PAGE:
Decline In Lung
Linked To Asthma Attacks
CLEVELAND, OH -- February 25, 2000 -- Scientists at the Cleveland Clinics Lerner Research Institute have found that levels of certain lung enzymes decrease during allergen-provoked asthma, creating the potential for development of novel drugs to fight the disease. The results of their work are published in the Feb. 19, 2000, issue of The Lancet medical journal.
Researchers Serpil Erzurum, M.D., and Suzy Comhair, Ph.D., documented declines in the concentrations of the antioxidants superoxide dismutase and reduced glutathione in lung fluids from asthmatics 10 minutes after exposure to grass or ragweed allergens.
Nonasthmatic control volunteers, on the other hand, did not experience declines in lung antioxidant levels. Moreover, superoxide dismutase levels remained well below preasthmatic induction levels 48 hours after initial exposure to the allergens.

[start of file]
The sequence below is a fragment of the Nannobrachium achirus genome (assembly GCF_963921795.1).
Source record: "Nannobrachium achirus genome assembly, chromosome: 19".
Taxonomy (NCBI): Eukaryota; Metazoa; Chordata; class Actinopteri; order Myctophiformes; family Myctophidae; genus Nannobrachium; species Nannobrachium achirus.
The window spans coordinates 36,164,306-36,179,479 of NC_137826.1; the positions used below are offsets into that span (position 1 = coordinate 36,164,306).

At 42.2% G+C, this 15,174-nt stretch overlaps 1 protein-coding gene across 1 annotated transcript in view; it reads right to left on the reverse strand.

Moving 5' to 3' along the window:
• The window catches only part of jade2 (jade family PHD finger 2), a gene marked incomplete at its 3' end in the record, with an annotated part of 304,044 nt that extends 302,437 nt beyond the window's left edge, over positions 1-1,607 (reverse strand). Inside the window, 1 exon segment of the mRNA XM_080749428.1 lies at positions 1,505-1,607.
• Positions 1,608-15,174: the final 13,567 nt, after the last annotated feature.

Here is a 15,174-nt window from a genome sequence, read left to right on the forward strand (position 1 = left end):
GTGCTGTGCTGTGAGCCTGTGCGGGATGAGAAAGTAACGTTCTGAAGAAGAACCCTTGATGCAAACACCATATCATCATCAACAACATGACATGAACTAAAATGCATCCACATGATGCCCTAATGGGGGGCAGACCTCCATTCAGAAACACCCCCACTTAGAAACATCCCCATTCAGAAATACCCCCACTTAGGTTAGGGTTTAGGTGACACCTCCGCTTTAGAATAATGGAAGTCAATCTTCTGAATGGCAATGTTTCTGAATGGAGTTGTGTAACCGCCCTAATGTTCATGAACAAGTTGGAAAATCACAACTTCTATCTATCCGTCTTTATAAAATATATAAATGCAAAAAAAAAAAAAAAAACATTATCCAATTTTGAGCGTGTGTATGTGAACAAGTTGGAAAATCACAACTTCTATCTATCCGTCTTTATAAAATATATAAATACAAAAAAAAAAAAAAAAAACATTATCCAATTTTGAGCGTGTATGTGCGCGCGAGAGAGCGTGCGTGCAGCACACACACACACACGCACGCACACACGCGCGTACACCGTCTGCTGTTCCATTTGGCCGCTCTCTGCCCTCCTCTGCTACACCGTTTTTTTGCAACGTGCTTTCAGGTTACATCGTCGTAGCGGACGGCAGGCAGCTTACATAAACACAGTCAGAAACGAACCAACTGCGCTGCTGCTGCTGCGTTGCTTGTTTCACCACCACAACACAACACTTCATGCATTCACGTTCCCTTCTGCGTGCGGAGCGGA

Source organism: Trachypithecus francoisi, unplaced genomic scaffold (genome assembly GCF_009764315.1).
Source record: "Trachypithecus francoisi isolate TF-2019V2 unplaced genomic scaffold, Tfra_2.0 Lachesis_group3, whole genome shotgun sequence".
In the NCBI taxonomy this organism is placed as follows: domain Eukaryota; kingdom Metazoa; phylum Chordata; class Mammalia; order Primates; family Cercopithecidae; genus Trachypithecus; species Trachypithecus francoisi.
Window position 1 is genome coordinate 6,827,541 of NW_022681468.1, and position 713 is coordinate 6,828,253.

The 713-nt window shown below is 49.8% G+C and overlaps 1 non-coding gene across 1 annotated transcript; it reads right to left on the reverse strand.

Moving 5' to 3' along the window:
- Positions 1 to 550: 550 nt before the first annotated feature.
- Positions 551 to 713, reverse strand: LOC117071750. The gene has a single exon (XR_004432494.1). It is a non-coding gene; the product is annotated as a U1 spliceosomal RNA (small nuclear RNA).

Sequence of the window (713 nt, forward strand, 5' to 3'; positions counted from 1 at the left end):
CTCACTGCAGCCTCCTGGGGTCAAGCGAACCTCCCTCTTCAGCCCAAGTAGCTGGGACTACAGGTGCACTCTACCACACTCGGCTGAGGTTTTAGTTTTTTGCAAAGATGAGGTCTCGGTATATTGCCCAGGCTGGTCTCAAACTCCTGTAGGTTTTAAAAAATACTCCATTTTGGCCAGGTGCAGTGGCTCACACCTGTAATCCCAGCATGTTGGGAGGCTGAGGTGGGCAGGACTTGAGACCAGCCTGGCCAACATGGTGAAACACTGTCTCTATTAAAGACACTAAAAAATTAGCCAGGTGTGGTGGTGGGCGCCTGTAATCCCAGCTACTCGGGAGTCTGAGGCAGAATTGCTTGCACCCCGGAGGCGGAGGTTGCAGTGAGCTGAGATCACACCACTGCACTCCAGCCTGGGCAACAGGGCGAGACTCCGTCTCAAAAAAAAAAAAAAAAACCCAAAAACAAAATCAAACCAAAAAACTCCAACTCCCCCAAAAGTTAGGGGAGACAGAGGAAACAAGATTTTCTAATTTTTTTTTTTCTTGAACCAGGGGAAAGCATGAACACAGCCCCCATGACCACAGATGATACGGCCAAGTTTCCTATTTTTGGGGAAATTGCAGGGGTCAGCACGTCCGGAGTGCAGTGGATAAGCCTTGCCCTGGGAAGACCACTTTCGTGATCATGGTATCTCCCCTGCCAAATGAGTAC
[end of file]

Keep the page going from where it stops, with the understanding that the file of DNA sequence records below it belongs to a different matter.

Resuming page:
"Antioxidants play a key role in preserving healthy lungs in humans," said Dr. Erzurum, a staff physician in the Department of Pulmonary and Critical Care Medicine at the Cleveland Clinic. "The lungs are frequently exposed to toxic oxidants from cigarette smoke, air pollutants, or from reactive oxidants released by inflammatory cells during inflammation. Fortunately, the lung is endowed with an integrated defense system that uses antioxidants such as glutathione and superoxide dismutase to protect lung cells and tissue from damaging oxidants."
However, Dr. Erzurum added, acute asthmatic attacks impair that antioxidant defense system. "When oxidants overwhelm antioxidants, tissue injury and disease results." she said. "Our studies show that chronic asthma features decreased levels of antioxidants in the lungs, and the decrease is markedly worse during acute asthmatic attacks. These results support the role of antioxidant/oxidant imbalance in the deterioration and injury of airway tissue in the lungs of asthmatics. The findings highlight the importance of testing new therapies for boosting antioxidant levels in the lungs of asthmatics," Dr. Erzurum said.
As many as 150 million people worldwide suffer from asthma, and the number is rising, according to the World Health Organization. In the U.S., the number of asthmatics has risen 60 percent since the early 1980s. There are approximately 5,000 asthma-related deaths each year in the U.S., and 180,000 per year worldwide.
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